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Encyclopedia > Illegal opcode

An Illegal Opcode, also called an Undocumented Instruction, is an instruction to a CPU that is not mentioned in any official documentation released by the CPU's designer or manufacturer, which nevertheless has an effect. Illegal opcodes were common on older CPUs designed during the 1970s or earlier, such as the MOS Technology 6502 and the Zilog Z80. They exist as a side-effect of the wiring of transistors in the CPU, and usually combine functions of the CPU that were not inteded to be combined. While most illegal instructions have useless or even highly undesirable effects (such as crashing the computer), a few might by accident do something that can be useful in certain situations. Such instructions were sometimes exploited in computer games of the 1970s and 1980s to speed up certain time-critical sections. Another common use of them was in the ongoing battle between copy protection implementations and cracking. Here, they were a form of security through obscurity, and their secrecy usually didn't last very long. CPU can stand for: in computing: Central processing unit in journalism: Commonwealth Press Union in law enforcement: Crime prevention unit in software: Critical patch update, a type of software patch distributed by Oracle Corporation in Macleans College is often known as Ash Lim. ... The 1970s decade refers to the years from 1970 to 1979, inclusive. ... The MOS Technology 6502 is an 8-bit microprocessor designed by MOS Technology in 1975. ... Zilog Z80 microprocessor. ... A computer game is a game composed of a computer-controlled virtual universe that players interact with in order to achieve a defined goal or set of goals. ... 1980 (MCMLXXX in Roman) was a leap year starting on Tuesday. ... Copy prevention, also known as copy protection, is any technical measure designed to prevent duplication of information. ... Software cracking is the modification of software to remove encoded copy prevention. ... In cryptography and computer security, security through obscurity (sometimes security by obscurity) is to some a controversial principle in security engineering, which attempts to use secrecy (of design, implementation, etc. ...

A danger associated with the use of illegal instructions was that, given the fact that the manufacturer didn't guarantee their existence and function, they might disappear or behave differently with any change of the CPU internals or any new revision of the CPU, rendering programs that use them incompatible with the newer revisions. For example, a number of older Apple II games don't work correctly on the newer Apple IIc, because the latter uses a newer CPU revision that does away with illegal opcodes. The Apple II was one of the most popular personal computers of the 1980s. ... The Apple II was one of the most popular personal computers of the 1980s. ...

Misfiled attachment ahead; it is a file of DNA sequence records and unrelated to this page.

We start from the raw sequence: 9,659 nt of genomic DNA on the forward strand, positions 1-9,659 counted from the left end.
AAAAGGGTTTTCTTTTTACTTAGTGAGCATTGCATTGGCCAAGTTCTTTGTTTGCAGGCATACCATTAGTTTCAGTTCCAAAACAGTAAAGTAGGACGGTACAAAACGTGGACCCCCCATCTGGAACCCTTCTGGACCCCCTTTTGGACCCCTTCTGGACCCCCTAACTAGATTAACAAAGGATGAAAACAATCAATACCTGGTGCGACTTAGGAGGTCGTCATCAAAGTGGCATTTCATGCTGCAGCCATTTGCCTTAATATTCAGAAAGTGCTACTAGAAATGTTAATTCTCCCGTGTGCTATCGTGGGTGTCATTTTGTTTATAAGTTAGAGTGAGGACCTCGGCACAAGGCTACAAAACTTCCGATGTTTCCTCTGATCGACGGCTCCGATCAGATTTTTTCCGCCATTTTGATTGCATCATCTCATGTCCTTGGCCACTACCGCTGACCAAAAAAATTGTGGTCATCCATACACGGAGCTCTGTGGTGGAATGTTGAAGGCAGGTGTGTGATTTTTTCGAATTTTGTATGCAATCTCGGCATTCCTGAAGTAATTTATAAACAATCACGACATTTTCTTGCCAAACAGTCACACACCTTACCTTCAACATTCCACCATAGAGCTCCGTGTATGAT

Modern CPUs, such as the i386 and its decendants or the Power PC processor, usually don't have illegal opcodes any more. Their manufacturers guarantee that the CPU will behave in a well-defined way when it finds an unknown opcode in the instruction stream: usually, this means triggering a certain exception or fault condition. The operating system's exception or fault handler will then usually terminate the application that caused the fault. Another, less common way of handling illegal instructions is by defining them to do nothing (equivalent to the CPU's official NOP instruction); this method is used by the 65816 processor, among others. The Intel 80386 is a microprocessor which was used as the central processing unit (CPU) of many personal computers from 1986 until 1994 and later. ... PowerPC is a RISC microprocessor architecture created by the 1991 Apple-IBM-Motorola alliance, known as AIM. Originally intended for personal computers, PowerPC CPUs have since become popular embedded and high-performance processors as well. ... An operating system is a program required for the user to manage the system and to run third-party application software for that system. ... NOP or NOOP (short for No OPeration) is an assembly language instruction, sequence of programming language statements, or computer protocol command that does nothing at all. ... The W65816 (also: 65C816), a 16-bit microprocessor developed by the Western Design Center (WDC), is an expanded and compatible successor to the venerable MOS Technology 6502. ...

Today, the details of these instructions are mainly of interest for exact emulation of older systems. This article is about emulation in computer science. ...


  • Illegal opcodes on the 6502: http://www.ffd2.com/fridge/docs/6502-NMOS.extra.opcodes
  • Illegal opcodes on the Z80: http://www.myquest.nl/z80undocumented/



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